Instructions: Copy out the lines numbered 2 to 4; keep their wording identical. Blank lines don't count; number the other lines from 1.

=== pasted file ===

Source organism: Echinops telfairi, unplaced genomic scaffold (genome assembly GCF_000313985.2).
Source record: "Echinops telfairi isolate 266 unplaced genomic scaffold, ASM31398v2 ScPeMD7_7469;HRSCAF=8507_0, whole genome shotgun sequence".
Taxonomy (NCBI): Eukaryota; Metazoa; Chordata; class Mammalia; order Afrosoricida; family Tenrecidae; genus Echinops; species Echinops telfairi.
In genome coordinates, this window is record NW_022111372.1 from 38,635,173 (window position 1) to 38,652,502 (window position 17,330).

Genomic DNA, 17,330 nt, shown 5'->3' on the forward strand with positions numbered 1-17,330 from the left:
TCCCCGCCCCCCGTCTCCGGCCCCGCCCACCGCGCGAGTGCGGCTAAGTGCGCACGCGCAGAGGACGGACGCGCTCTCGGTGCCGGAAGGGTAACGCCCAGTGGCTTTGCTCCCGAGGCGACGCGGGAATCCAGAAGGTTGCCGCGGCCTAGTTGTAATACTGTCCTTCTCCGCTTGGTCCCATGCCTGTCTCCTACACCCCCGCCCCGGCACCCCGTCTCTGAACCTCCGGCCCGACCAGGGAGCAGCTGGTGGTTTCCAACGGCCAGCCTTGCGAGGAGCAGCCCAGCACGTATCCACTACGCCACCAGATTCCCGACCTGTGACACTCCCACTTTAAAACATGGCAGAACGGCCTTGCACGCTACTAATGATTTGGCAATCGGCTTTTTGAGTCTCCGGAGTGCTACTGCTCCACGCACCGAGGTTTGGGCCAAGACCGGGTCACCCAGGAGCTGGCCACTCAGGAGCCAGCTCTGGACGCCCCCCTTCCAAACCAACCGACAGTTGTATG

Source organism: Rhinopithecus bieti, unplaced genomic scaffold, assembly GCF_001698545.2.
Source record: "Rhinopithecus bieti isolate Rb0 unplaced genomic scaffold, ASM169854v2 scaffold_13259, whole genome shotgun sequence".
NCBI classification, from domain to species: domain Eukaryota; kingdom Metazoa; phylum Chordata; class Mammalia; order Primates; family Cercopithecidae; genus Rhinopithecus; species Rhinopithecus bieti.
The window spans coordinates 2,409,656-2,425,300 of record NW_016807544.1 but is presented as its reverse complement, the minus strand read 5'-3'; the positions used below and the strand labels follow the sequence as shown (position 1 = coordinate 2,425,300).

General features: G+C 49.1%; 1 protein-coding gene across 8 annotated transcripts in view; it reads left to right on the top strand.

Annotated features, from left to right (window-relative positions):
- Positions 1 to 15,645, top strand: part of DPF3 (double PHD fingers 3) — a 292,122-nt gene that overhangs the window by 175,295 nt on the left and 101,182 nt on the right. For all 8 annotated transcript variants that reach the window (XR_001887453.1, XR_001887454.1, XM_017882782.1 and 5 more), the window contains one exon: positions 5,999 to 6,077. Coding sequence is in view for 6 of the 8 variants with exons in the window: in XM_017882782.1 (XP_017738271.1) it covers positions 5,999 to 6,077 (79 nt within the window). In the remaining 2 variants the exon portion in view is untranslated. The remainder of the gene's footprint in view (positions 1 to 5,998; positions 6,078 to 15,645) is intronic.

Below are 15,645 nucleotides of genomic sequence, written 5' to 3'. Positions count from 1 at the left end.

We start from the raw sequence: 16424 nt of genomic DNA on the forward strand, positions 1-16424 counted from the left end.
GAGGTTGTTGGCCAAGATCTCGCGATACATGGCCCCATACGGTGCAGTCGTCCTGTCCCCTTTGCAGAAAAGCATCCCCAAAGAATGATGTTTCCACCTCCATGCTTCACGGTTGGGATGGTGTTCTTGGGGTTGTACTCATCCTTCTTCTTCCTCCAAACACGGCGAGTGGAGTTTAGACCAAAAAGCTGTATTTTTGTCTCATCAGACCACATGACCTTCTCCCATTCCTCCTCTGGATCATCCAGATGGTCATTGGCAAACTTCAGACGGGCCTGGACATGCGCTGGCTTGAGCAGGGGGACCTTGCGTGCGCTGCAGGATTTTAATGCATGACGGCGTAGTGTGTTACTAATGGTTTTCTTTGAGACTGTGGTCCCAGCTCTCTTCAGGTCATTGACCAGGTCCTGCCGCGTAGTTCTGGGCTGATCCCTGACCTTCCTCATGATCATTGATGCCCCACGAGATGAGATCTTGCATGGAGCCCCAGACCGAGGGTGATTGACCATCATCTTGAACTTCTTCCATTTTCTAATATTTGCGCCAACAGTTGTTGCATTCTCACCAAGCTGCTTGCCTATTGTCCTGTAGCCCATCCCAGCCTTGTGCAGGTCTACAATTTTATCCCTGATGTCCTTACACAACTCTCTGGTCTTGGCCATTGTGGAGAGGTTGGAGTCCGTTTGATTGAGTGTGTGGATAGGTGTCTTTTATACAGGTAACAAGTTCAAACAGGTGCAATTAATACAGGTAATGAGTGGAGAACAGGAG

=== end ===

Source record: "Echinops telfairi isolate 266 unplaced genomic scaffold, ASM31398v2 ScPeMD7_7469;HRSCAF=8507_0, whole genome shotgun sequence".
Taxonomy (NCBI): Eukaryota; Metazoa; Chordata; class Mammalia; order Afrosoricida; family Tenrecidae; genus Echinops; species Echinops telfairi.
In genome coordinates, this window is record NW_022111372.1 from 38,635,173 (window position 1) to 38,652,502 (window position 17,330).